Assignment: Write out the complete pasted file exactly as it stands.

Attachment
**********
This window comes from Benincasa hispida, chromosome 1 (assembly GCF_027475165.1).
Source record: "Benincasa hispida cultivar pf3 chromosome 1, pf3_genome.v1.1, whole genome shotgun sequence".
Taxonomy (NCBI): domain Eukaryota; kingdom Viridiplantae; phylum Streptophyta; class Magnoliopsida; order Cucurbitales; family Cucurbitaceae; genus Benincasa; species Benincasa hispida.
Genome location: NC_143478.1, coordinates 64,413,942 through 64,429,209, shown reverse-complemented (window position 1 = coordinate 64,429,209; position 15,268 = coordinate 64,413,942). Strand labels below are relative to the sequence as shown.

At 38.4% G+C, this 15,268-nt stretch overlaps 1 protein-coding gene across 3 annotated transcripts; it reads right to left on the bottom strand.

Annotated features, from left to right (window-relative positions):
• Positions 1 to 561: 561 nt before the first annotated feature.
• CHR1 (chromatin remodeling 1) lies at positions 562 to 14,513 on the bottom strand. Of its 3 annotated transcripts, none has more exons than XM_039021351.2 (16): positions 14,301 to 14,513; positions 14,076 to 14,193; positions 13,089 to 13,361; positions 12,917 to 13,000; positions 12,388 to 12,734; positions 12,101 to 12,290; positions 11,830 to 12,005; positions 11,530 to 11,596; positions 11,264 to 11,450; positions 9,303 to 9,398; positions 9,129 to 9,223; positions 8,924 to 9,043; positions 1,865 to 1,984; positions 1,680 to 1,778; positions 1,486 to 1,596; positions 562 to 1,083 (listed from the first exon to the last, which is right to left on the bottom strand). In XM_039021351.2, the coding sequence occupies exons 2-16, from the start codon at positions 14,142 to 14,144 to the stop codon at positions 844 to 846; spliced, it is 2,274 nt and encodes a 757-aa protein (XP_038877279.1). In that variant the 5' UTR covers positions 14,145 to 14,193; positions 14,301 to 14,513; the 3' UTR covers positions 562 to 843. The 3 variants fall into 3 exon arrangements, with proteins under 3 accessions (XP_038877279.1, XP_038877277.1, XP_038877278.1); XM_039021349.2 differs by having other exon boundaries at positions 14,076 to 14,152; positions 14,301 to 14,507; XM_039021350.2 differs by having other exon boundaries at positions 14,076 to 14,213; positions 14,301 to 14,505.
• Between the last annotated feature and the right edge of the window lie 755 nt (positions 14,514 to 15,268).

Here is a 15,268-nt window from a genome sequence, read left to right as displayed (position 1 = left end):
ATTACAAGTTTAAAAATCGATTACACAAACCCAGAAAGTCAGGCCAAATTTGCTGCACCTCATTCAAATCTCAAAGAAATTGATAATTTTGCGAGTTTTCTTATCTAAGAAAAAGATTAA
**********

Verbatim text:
This window comes from Benincasa hispida, chromosome 1 (assembly GCF_027475165.1).
Source record: "Benincasa hispida cultivar pf3 chromosome 1, pf3_genome.v1.1, whole genome shotgun sequence".
Taxonomy (NCBI): domain Eukaryota; kingdom Viridiplantae; phylum Streptophyta; class Magnoliopsida; order Cucurbitales; family Cucurbitaceae; genus Benincasa; species Benincasa hispida.
Genome location: NC_143478.1, coordinates 64,413,942 through 64,429,209, shown reverse-complemented (window position 1 = coordinate 64,429,209; position 15,268 = coordinate 64,413,942). Strand labels below are relative to the sequence as shown.

At 38.4% G+C, this 15,268-nt stretch overlaps 1 protein-coding gene across 3 annotated transcripts; it reads right to left on the bottom strand.

Annotated features, from left to right (window-relative positions):
• Positions 1 to 561: 561 nt before the first annotated feature.
• CHR1 (chromatin remodeling 1) lies at positions 562 to 14,513 on the bottom strand. Of its 3 annotated transcripts, none has more exons than XM_039021351.2 (16): positions 14,301 to 14,513; positions 14,076 to 14,193; positions 13,089 to 13,361; positions 12,917 to 13,000; positions 12,388 to 12,734; positions 12,101 to 12,290; positions 11,830 to 12,005; positions 11,530 to 11,596; positions 11,264 to 11,450; positions 9,303 to 9,398; positions 9,129 to 9,223; positions 8,924 to 9,043; positions 1,865 to 1,984; positions 1,680 to 1,778; positions 1,486 to 1,596; positions 562 to 1,083 (listed from the first exon to the last, which is right to left on the bottom strand). In XM_039021351.2, the coding sequence occupies exons 2-16, from the start codon at positions 14,142 to 14,144 to the stop codon at positions 844 to 846; spliced, it is 2,274 nt and encodes a 757-aa protein (XP_038877279.1). In that variant the 5' UTR covers positions 14,145 to 14,193; positions 14,301 to 14,513; the 3' UTR covers positions 562 to 843. The 3 variants fall into 3 exon arrangements, with proteins under 3 accessions (XP_038877279.1, XP_038877277.1, XP_038877278.1); XM_039021349.2 differs by having other exon boundaries at positions 14,076 to 14,152; positions 14,301 to 14,507; XM_039021350.2 differs by having other exon boundaries at positions 14,076 to 14,213; positions 14,301 to 14,505.
• Between the last annotated feature and the right edge of the window lie 755 nt (positions 14,514 to 15,268).

Here is a 15,268-nt window from a genome sequence, read left to right as displayed (position 1 = left end):
ATTACAAGTTTAAAAATCGATTACACAAACCCAGAAAGTCAGGCCAAATTTGCTGCACCTCATTCAAATCTCAAAGAAATTGATAATTTTGCGAGTTTTCTTATCTAAGAAAAAGATTAA